Pffft. Solid gold, my ass. Less than one page after that, Hal has punched his way out of his chocolate Easter bunny prison. Less than one page after that, he discovers that the gold spray wasn’t actually gold (which begs the question, do I really want to know what it was?) and that Goldface’s helmet was what really turned everything to gold. Hal tricks Goldface into turning his own legs into gold, rips off his helmet, and turns the rest of him into gold as well.

But wait, Pieface has a good question. How the fuck did Hal get out of getting turned into gold? Easy! he just used his ring to rearrange the molecular composition of the air around him (although not directly around him, giving him an air pocket) and it was that solid air that was turned by Goldface’s alchemic powers! Then, while everybody thought Hal was a statue, he used his ring to turn the air pocket extremely gold, rendering the naturally soft metal shell brittle! See? It’s SO simple!

dancehalIn the finale, Hal misses the movie but is able to hit up the after party. He snubs Carol when she asks for a dance but shares a moment with Zu Zu because Hal Jordan can fuck whoever Hal Jordan wants to fuck.

Damn, dude, that was weird. It’s worth noting that this issue was also written by Gardner Fox, the man who created both the Justice League of America and the Justic Society of America. It’s also worth noting that every single piece of Goldface’s dialogue in this issue could totally be a pee joke. Hmmm…

One of the goals of High Five! is to convert casual fans into obsessive fans. We’re constantly convincing our friends, that no, comics are so TOO for grown-ups! We also find ourselves fighting a constant battle to convince people that while we may have grown up with Marvel (and YES, I have Marvel titles on my pull list), DC is kicking a whole lot of ass these days. Today, we bring you the first (and hopefully not last) High Five! n00b Review! Our friend Hava is a voracious reader of regular books (you know, the ones without the pit-chers), but only in that last year or so has she been into comics. She hadn’t quite gotten into the Capes though, so rather than taking her the familiar Superman or Batman route, we foisted Green Lantern: Rebirth upon her – and I’m proud to say, we’ve got ourselves a convert. *sniffle* They grow up so fast…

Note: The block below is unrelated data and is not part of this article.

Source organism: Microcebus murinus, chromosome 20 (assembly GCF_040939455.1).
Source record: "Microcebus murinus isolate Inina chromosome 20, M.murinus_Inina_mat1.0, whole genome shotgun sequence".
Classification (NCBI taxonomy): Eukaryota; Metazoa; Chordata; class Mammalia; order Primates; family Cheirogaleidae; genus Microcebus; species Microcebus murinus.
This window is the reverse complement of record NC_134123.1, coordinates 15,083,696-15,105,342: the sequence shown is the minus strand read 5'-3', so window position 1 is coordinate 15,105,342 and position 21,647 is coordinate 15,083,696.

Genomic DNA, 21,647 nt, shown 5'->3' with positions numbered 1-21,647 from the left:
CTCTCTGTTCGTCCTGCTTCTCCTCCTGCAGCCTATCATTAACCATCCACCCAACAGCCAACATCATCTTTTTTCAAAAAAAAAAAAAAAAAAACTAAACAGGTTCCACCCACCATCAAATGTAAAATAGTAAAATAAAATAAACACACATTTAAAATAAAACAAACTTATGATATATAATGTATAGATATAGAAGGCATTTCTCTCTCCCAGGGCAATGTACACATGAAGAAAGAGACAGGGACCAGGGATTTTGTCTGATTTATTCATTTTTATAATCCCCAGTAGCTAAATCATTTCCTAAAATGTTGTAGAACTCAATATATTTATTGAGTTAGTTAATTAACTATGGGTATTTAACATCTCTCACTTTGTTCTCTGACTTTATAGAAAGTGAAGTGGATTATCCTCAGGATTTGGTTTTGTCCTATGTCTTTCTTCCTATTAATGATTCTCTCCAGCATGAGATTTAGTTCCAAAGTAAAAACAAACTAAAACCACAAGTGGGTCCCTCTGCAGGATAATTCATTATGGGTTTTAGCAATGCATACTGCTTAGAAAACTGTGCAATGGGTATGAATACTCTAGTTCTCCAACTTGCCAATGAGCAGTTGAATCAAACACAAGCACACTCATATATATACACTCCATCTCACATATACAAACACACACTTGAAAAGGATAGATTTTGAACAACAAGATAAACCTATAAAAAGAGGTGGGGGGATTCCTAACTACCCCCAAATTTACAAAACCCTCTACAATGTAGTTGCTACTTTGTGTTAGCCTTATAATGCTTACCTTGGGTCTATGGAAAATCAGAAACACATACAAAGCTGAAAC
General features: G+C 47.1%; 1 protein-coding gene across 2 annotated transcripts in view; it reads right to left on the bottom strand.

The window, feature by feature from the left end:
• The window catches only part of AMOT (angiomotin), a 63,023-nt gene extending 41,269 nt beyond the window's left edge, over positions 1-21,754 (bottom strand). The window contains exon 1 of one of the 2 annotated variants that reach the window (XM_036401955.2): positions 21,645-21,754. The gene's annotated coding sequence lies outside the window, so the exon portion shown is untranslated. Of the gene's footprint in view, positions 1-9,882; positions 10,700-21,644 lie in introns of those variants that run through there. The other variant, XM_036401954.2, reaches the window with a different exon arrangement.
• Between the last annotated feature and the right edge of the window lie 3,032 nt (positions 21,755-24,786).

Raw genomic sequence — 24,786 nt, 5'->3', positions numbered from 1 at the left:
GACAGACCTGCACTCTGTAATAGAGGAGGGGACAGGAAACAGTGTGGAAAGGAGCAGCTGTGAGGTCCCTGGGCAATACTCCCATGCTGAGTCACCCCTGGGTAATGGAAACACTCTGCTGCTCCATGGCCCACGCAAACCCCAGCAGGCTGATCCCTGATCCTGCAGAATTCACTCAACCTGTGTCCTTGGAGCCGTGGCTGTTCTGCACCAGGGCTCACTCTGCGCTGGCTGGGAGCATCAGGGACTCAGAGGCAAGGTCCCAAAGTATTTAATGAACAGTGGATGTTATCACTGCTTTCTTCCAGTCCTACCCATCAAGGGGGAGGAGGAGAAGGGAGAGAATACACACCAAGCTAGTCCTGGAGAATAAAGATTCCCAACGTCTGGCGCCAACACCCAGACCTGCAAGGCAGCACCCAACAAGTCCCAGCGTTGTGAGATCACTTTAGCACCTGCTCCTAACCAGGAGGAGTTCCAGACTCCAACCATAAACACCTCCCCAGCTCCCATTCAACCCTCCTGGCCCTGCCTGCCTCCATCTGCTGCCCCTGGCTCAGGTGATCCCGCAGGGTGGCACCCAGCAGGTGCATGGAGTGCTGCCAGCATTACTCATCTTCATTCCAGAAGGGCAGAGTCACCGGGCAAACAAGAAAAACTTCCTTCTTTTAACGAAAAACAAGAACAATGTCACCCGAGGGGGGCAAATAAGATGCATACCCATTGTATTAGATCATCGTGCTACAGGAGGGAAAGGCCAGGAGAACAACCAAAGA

I should point something out first. When I first got back into comics, my knowledge of superheroes was pretty much limited to Superman & Batman. I’d heard of the Justice League and I remembered the Flash from old issues at the grocery store (back when they still sold single issues at the supermarket) – but I’d never even heard of the Green Lantern. I (clearly) have a few friends who are hardcore into comics, and they praised the Hal Jordan Green Lantern up & down. Maggie proudly declared that he was one of her favorite superheroes ever. In the top 3, even.